San Jose program for blighted neighborhoods must reinvent itself
Originally posted in San Jose Mercury News April 30, 2011
By Tracy Seipel
Davide Vieira remembers when the abandoned railroad tracks around East Santa Clara and 28th streets were a dumping ground for stolen cars stripped of their parts, a haven for drug dealers and a rendezvous point for prostitutes.
These days, it’s a much different place, largely because of San Jose’s Strong Neighborhoods Initiative. Launched in 2000, the program — funded by the city’s once-robust redevelopment agency — has spent $104 million to enhance 19 blighted San Jose neighborhoods and teach their residents how to lobby for change.
Now, the program’s future looks grim, a victim of its ties to the bereft agency and bleeding budgets. And many wonder aloud if the neighborhoods will be able to make it on their own without city subsidies and leaders.
The initiative that boasted a budget of almost $18 million in 2004-05 and 55 employees has dropped to $3.2 million this year and 20 workers. Two were let go last month, and by Monday 12 others will be notified that they will be gone from the program by July 1. And it will only get worse after that.
“You could see how a lot of people will use this and throw up their hands and say, ‘Oh well, we’re doomed,'” said Vieira, whose family has lived and worked in the area for four decades. “Apathy is always possible, but I don’t think that’s the case in our area.”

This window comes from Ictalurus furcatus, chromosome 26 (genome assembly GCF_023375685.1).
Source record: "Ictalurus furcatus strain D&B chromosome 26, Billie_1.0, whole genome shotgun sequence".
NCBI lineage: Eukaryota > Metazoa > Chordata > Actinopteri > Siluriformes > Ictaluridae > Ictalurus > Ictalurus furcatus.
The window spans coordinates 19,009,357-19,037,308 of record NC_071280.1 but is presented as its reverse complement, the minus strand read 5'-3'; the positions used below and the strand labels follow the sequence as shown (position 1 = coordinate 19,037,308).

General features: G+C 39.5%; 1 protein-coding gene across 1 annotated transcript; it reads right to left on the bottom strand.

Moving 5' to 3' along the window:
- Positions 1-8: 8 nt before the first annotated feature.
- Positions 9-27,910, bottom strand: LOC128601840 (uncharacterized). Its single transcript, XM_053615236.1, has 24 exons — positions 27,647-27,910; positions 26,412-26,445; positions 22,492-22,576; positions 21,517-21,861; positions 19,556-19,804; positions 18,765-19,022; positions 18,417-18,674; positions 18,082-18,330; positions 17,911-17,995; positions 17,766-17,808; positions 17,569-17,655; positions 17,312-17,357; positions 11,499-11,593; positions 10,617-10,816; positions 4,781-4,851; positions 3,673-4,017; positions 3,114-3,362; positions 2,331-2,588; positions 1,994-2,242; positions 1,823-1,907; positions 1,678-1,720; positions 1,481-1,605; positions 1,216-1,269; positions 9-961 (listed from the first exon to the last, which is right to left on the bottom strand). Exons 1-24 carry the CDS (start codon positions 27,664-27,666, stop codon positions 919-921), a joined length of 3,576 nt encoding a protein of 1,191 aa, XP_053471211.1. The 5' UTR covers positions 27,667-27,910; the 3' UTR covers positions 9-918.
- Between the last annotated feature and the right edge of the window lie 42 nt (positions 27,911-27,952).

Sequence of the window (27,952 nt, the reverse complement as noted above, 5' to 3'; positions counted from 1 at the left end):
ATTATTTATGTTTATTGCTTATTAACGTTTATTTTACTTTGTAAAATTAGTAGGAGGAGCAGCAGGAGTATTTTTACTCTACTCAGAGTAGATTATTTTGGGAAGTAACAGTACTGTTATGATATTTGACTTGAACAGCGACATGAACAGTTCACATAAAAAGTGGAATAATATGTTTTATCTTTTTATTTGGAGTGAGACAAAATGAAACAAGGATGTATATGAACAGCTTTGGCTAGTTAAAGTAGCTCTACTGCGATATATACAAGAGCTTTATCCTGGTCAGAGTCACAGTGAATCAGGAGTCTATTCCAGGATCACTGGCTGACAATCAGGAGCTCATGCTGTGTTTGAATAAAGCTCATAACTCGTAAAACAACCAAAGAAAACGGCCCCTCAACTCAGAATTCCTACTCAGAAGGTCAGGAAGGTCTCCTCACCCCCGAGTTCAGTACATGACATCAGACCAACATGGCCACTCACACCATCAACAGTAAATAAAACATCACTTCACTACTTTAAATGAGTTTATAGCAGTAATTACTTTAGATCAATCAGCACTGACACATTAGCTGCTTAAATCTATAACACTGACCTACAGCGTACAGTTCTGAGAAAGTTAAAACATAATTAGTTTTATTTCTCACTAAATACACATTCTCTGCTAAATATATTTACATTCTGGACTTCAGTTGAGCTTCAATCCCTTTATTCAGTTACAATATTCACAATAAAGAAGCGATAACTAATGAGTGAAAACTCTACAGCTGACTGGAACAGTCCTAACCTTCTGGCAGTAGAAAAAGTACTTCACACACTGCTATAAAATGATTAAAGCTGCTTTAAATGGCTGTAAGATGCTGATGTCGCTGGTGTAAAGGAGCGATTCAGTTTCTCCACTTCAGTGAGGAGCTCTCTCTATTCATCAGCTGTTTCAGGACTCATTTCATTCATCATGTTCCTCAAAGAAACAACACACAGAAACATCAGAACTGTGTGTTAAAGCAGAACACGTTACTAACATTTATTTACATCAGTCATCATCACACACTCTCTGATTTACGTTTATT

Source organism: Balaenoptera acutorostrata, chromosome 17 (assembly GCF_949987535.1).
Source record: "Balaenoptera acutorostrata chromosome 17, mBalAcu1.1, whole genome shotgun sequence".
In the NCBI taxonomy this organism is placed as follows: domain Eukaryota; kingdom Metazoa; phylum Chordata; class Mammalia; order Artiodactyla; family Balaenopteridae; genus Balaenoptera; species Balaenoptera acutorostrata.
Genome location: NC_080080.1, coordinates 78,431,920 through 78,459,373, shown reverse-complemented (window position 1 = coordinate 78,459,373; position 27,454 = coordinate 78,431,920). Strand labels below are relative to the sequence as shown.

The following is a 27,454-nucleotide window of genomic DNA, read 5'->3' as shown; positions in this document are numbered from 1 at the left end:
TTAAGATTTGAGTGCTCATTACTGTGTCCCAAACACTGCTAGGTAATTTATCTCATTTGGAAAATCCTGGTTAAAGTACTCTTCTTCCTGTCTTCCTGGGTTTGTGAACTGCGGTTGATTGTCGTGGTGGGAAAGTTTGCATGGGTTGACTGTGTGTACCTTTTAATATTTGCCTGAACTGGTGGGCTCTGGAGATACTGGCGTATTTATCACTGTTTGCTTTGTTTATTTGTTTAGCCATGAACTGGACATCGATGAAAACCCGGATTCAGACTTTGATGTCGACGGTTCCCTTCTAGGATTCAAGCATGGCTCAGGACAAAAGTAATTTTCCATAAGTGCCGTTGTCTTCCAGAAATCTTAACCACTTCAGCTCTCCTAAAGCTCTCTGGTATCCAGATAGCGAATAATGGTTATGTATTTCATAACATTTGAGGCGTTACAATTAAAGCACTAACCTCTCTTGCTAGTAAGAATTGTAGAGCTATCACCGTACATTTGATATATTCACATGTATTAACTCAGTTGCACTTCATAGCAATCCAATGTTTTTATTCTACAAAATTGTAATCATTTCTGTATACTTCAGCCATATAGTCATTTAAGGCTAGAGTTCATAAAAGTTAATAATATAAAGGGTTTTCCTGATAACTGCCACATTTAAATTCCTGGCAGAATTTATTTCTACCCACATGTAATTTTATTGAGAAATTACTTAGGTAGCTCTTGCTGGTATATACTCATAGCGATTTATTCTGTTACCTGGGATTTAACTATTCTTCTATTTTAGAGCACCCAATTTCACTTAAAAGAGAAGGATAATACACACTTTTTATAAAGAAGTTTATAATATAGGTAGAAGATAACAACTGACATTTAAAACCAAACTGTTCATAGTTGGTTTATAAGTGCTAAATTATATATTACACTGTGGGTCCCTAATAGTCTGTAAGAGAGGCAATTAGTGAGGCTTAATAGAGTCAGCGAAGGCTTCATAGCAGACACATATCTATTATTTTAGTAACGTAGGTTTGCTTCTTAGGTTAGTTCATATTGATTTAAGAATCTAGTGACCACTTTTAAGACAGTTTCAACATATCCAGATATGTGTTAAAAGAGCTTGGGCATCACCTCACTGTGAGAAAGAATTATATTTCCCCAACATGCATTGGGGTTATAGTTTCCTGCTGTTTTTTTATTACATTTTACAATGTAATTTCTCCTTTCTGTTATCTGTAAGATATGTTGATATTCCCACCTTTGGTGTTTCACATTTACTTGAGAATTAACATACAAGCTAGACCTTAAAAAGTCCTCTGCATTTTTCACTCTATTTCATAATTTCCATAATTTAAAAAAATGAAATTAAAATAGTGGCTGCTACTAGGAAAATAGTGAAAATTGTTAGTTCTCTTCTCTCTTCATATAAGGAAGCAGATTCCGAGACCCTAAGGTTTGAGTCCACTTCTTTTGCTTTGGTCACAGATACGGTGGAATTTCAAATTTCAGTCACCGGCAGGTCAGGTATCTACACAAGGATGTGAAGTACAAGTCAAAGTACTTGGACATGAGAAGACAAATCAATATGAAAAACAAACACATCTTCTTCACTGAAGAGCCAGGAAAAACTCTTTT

The redevelopment agency may be best known for the $1.8 billion it spent to invigorate downtown and the North First Street tech corridor. But Vieira and others who live in the Five Wounds/Brookwood Terrace area care more about the dollars the agency has invested closer to home.
“It’s given people hope and confidence that they could make a difference, and the tools and courage to stand up to the elements that brought down their neighborhoods,” said Vieira, 51, a former software engineer who was among dozens of residents and college students picking up trash and painting over graffiti on a recent Saturday morning during a three-hour walk along the railroad tracks.
But the program is threatened by the imploding redevelopment agency, which is suffering from a huge drop in property assessments and massive debt. The agency could be eliminated under a proposal by Gov. Jerry Brown to kill the state’s 425 redevelopment agencies and divert all the property tax they collect to schools and local governments.
In the future, the initiative’s ambitious mission of improving some of the most blighted areas in the city will have to be shouldered mostly by residents. But can the targeted neighborhoods succeed independently, or will the progress they’ve made be all for naught?
City Councilman Sam Liccardo, whose downtown district is among the three that have benefited most from the program, offers a blunt assessment: “The communities that have created a critical mass of active neighborhood leaders will continue to build on that momentum. But I worry about those that have not.”
When the program began under Mayor Ron Gonzales, the agency was flush with cash to fund community centers and parks, new streets and sidewalks, tree planting, streetlights and new building facades.
The public dollars leveraged private investment, often by housing developers, which city officials say has bolstered property values in the targeted areas.